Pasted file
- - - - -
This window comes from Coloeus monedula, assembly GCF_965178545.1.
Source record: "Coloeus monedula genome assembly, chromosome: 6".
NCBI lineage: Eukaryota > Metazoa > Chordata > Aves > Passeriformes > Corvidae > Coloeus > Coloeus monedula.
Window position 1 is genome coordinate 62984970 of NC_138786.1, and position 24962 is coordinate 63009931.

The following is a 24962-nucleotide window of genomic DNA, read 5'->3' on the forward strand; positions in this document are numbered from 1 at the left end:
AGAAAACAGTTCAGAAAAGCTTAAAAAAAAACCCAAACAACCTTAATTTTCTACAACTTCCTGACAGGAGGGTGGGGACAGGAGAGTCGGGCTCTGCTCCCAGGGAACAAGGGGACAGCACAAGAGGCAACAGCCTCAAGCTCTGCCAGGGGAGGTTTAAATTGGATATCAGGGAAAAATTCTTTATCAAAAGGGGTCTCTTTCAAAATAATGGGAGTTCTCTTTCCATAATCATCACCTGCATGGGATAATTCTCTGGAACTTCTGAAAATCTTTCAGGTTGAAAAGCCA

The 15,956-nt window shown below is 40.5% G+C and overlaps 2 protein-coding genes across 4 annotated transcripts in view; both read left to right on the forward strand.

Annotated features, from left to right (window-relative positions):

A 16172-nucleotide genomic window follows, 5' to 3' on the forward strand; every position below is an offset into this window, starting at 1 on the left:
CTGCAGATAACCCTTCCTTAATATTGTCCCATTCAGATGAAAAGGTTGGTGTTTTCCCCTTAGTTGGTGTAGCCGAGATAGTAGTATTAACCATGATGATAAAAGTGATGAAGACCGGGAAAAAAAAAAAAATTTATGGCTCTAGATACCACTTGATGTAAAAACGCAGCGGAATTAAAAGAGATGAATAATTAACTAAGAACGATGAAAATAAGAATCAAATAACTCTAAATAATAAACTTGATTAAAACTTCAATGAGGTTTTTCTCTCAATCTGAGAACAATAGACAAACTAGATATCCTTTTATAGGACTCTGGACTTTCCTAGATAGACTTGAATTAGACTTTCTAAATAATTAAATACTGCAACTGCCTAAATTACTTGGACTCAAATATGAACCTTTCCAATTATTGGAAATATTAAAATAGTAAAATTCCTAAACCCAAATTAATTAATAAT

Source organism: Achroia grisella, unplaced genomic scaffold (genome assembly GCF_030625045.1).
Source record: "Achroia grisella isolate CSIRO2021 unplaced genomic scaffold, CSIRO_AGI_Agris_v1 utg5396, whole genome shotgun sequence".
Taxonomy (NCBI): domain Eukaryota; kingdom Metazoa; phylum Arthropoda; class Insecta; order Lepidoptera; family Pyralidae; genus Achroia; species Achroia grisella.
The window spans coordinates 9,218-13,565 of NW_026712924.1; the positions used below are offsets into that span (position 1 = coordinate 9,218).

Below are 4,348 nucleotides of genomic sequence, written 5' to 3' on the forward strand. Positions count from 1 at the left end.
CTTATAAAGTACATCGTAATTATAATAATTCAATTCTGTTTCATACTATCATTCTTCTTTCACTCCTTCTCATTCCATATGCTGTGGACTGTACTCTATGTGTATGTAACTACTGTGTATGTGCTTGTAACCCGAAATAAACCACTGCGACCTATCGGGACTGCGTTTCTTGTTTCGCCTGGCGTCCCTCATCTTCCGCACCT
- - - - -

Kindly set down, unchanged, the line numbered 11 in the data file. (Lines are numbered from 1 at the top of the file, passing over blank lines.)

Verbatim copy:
Source organism: Achroia grisella, unplaced genomic scaffold (genome assembly GCF_030625045.1).